Ready to make Pumpkin Spice Dark Chocolate Nut Butter Cups? Let’s get started.

You’ll find these chocolate nut butter cups are a breeze to make. Check out the full recipe and tutorial video below and get to melting. Enjoy!

 
Pumpkin Spice Dark Chocolate Nut Butter Cups

Pumpkin Spice Dark Chocolate Nut Butter Cups

Yield: 12 full-size or 24 mini cups
Prep Time: 10 minutes
Cook Time: 10 minutes
Additional Time: 25 minutes
Total Time: 45 minutes

Pumpkin Spice Dark Chocolate Nut Butter Cups are a breeze to make, and the perfect entry point into candy making.

Ingredients

  • 7 ounces chopped dark chocolate or dark chocolate chips, divided (dairy-free if desired, see notes)
  • 1/2 cup unsweetened cashew butter (see notes)
  • 2 teaspoons pumpkin pie spice (or make your own, see notes)
  • 1/4 teaspoon fine sea salt
  • 3 tablespoons honey (see notes)
  • 1 teaspoon vanilla
  • Flaky sea salt, for the top, if desired

Instructions

  1. Line a regular muffin tin with with 12 paper or silicone liners, or a mini muffin tin with 24 liners. Set aside.
  2. In a double boiler (or a small bowl fitted to a saucepan filled with 1" water) over low heat, place 2/3 of the dark chocolate or chocolate chips. Melt over very low heat, stirring frequently, until the chocolate is glossy and most of it is melted. Remove from heat and add in the remaining chocolate, stirring until all is melted.
  3. Spoon about 1/2-1 teaspoon (for mini cups) or 1 1/2-2 teaspoons (for regular cups) of chocolate into each of the spots in the muffin tin. Using the spoon, push the chocolate up the sides of the muffin liners about 1/3 of the way to create a chocolate “wall.” Place the muffin tin in the freezer to solidify the chocolate, about 10 minutes.
  4. While the chocolate is hardening, combine the cashew butter, pumpkin pie spice, fine sea salt, and honey in a medium size mixing bowl. Mix until smooth.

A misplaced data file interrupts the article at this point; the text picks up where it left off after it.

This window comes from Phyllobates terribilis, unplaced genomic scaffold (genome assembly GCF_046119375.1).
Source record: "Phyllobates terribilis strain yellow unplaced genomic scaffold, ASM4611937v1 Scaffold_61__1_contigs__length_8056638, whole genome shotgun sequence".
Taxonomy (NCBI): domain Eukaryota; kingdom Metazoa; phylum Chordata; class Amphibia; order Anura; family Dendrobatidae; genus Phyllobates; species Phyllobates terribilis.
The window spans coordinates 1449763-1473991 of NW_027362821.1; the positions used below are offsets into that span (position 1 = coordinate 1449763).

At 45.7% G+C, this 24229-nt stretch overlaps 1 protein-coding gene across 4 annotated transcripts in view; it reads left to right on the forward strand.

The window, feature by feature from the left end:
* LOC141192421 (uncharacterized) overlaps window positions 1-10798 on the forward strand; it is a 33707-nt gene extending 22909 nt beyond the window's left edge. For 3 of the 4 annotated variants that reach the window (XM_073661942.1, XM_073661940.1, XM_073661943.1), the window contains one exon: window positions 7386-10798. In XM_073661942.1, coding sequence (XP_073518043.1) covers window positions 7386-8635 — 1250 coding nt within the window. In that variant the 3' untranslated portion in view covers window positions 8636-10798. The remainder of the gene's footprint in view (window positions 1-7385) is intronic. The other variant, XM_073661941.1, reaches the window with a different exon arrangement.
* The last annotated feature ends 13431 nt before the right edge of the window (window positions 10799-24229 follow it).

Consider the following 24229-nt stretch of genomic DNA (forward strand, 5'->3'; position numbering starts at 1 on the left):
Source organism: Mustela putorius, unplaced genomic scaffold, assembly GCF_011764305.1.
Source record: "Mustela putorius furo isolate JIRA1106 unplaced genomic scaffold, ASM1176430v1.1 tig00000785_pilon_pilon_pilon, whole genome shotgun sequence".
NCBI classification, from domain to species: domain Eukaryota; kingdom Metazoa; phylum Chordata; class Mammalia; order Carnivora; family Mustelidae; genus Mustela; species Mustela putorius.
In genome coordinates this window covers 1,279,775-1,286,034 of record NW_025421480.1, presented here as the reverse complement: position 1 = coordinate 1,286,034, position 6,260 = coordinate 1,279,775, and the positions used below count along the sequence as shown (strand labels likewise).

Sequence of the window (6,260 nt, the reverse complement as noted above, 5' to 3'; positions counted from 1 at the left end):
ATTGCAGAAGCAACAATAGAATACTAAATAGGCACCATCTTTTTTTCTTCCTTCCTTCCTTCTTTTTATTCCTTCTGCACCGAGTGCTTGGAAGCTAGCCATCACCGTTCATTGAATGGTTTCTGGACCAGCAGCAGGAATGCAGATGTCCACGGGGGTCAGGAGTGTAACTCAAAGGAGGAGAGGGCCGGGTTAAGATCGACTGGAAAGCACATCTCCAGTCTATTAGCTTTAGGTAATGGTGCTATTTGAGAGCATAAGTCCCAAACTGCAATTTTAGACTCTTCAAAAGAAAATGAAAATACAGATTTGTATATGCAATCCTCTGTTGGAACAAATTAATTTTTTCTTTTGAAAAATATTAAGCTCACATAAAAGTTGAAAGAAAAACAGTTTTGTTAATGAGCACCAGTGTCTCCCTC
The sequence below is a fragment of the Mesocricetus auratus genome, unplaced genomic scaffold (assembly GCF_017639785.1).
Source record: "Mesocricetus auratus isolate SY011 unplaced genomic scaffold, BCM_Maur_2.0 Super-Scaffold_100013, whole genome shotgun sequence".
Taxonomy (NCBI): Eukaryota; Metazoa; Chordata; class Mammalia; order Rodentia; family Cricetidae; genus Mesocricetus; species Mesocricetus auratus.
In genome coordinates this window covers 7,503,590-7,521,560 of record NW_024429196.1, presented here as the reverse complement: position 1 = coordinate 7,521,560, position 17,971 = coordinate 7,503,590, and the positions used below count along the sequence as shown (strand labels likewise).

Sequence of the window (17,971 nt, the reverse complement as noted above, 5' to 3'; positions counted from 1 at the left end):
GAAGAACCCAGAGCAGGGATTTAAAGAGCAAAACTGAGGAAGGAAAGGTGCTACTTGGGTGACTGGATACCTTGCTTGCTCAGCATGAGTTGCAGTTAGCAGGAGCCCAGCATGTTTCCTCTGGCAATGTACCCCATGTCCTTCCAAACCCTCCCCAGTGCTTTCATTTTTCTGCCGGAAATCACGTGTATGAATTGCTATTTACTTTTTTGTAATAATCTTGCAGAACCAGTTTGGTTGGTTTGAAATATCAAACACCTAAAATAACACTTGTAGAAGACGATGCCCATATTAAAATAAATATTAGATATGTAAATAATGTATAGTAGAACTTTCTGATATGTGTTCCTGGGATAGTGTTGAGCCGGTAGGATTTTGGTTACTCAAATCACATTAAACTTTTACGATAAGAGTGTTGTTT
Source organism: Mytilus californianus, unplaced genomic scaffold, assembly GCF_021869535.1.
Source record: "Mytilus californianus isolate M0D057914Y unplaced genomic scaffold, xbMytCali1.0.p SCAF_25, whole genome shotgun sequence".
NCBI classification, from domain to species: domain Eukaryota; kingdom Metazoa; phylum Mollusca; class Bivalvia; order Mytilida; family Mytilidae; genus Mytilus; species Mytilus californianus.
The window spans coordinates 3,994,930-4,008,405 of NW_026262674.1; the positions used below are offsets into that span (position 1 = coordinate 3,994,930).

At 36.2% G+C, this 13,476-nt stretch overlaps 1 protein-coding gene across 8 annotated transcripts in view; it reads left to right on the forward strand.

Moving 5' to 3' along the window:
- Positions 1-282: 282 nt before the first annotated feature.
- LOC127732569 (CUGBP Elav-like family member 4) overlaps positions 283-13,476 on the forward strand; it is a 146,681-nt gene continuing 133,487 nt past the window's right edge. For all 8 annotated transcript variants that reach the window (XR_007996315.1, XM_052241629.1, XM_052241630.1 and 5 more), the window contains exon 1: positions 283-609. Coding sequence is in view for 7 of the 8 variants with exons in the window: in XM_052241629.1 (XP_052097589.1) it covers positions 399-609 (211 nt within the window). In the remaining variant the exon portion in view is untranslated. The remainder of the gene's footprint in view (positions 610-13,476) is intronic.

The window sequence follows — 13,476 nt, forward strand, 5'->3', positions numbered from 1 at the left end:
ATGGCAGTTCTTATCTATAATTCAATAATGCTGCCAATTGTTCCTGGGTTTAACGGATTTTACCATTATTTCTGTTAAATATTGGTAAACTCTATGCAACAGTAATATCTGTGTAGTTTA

5. Remove the muffin tin from the freezer, and grab a level teaspoon of the cashew butter mixture (for mini cups) or a heaping teaspoon (for regular cups) and press into the center of each muffin cup, flattening down with a spoon.
  6. Spoon remaining chocolate, about 1 teaspoon per mini muffin cup and about 2 teaspoons per regular muffin cup, over top of the cashew butter.
  7. Once all muffin cups are filled, vigorously shake or drop the muffin tin on the counter to remove any air bubbles and allow the chocolate to settle. Chocolate will harden at room temperature within an hour, or place in the freezer for 10-15 minutes to speed up the process. If desired, top the cups with flaky sea salt after the chocolate has set up, but isn’t completely solid—about 15 minutes at room temperature and 5 minutes in the freezer.

Notes

  • I love a good dark chocolate, but in this case, a chocolate with a medium-high cacao percentage will give you the best flavor. I’d recommend something around 70%. Higher than that, and the chocolate flavor overpowers the pumpkin spice. Make sure to grab dairy-free chocolate if you want these to be dairy-free.
  • Cashew butter is a breeze to make at home if you have a food processor. Just add two cups of raw, unsalted cashews to a food processor along with 2 tablespoons coconut oil. Process on high until the mixture comes together into cashew butter, scraping along the sides as needed. Depending on your food processor, it can take anywhere from 10-20 minutes. 
  • You might be tempted to swap out the honey here for maple syrup, but be careful—maple syrup has a high water content, which can lead nut butters to seize up when mixed together. If you want to use maple syrup, add it in at the very end of stirring the cashew butter mixture, and only mix as much as you need to get it just incorporated. It still might seize up a bit, but the taste and texture will be fine in the finished nut butter cup—just don’t overmix!
  • Because you tempered the chocolate, these cups will be solid at room temperature. You can keep them out in an airtight container for 2-3 days. For longer term storage, I recommend storing them in an airtight container in the freezer, where they’ll last for up to six months.

Nutrition Information:
Yield: 12 Serving Size: 1
Amount Per Serving:Calories: 192 Total Fat: 12g Saturated Fat: 5g Trans Fat: 0g Unsaturated Fat: 6g Cholesterol: 2mg Sodium: 129mg Carbohydrates: 20g Net Carbohydrates: 0g Fiber: 2g Sugar: 15g Sugar Alcohols: 0g Protein: 2g
DISCLAIMER: At Wholefully, we believe that good nutrition is about much more than just the numbers on the nutrition facts panel. We encourage you to embrace viewing what’s on your plate with a holistic mindset. Please use the above information as only a small part of what helps you decide what foods are nourishing for you.

Cassie is the founder and CEO of Wholefully. She's a home cook and wellness junkie with a love of all things healthy living. She lives on a small hobby farm in Southern Indiana with her husband, daughter, two dogs, two cats, and 15 chickens.

Leave a Reply

3 Responses
    1. Julie Grice

      Like dairy butter? No, that won’t work for the filling. If you don’t have cashew butter, you could also use any other nut butter – peanut butter, almond butter, etc.